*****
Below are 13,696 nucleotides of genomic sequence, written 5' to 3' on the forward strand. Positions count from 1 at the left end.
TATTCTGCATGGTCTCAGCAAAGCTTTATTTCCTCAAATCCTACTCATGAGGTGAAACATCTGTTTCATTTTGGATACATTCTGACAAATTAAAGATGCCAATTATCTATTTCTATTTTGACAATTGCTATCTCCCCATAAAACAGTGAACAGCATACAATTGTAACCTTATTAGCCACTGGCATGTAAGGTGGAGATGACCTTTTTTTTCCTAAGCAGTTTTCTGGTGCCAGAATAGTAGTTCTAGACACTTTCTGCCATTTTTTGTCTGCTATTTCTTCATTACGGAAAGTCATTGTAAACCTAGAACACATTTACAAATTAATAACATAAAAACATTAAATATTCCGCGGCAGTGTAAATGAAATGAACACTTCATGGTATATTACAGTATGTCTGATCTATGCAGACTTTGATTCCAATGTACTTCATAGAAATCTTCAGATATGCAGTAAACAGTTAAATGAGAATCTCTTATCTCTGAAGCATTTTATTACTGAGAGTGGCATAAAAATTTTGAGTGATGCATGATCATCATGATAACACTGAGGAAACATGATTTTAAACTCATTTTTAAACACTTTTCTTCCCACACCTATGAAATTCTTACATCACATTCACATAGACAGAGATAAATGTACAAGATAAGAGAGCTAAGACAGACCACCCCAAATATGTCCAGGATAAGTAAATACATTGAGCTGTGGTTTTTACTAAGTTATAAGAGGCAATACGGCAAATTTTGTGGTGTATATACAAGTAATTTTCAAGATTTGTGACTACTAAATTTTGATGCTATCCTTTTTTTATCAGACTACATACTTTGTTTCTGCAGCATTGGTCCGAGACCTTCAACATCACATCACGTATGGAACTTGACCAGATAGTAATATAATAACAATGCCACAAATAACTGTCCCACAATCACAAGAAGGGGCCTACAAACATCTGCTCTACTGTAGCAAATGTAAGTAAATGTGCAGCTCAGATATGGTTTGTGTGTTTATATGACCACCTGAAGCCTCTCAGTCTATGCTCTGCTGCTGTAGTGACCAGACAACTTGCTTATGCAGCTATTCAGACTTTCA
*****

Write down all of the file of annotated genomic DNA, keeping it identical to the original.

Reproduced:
Below are 13,696 nucleotides of genomic sequence, written 5' to 3' on the forward strand. Positions count from 1 at the left end.
TATTCTGCATGGTCTCAGCAAAGCTTTATTTCCTCAAATCCTACTCATGAGGTGAAACATCTGTTTCATTTTGGATACATTCTGACAAATTAAAGATGCCAATTATCTATTTCTATTTTGACAATTGCTATCTCCCCATAAAACAGTGAACAGCATACAATTGTAACCTTATTAGCCACTGGCATGTAAGGTGGAGATGACCTTTTTTTTCCTAAGCAGTTTTCTGGTGCCAGAATAGTAGTTCTAGACACTTTCTGCCATTTTTTGTCTGCTATTTCTTCATTACGGAAAGTCATTGTAAACCTAGAACACATTTACAAATTAATAACATAAAAACATTAAATATTCCGCGGCAGTGTAAATGAAATGAACACTTCATGGTATATTACAGTATGTCTGATCTATGCAGACTTTGATTCCAATGTACTTCATAGAAATCTTCAGATATGCAGTAAACAGTTAAATGAGAATCTCTTATCTCTGAAGCATTTTATTACTGAGAGTGGCATAAAAATTTTGAGTGATGCATGATCATCATGATAACACTGAGGAAACATGATTTTAAACTCATTTTTAAACACTTTTCTTCCCACACCTATGAAATTCTTACATCACATTCACATAGACAGAGATAAATGTACAAGATAAGAGAGCTAAGACAGACCACCCCAAATATGTCCAGGATAAGTAAATACATTGAGCTGTGGTTTTTACTAAGTTATAAGAGGCAATACGGCAAATTTTGTGGTGTATATACAAGTAATTTTCAAGATTTGTGACTACTAAATTTTGATGCTATCCTTTTTTTATCAGACTACATACTTTGTTTCTGCAGCATTGGTCCGAGACCTTCAACATCACATCACGTATGGAACTTGACCAGATAGTAATATAATAACAATGCCACAAATAACTGTCCCACAATCACAAGAAGGGGCCTACAAACATCTGCTCTACTGTAGCAAATGTAAGTAAATGTGCAGCTCAGATATGGTTTGTGTGTTTATATGACCACCTGAAGCCTCTCAGTCTATGCTCTGCTGCTGTAGTGACCAGACAACTTGCTTATGCAGCTATTCAGACTTTCA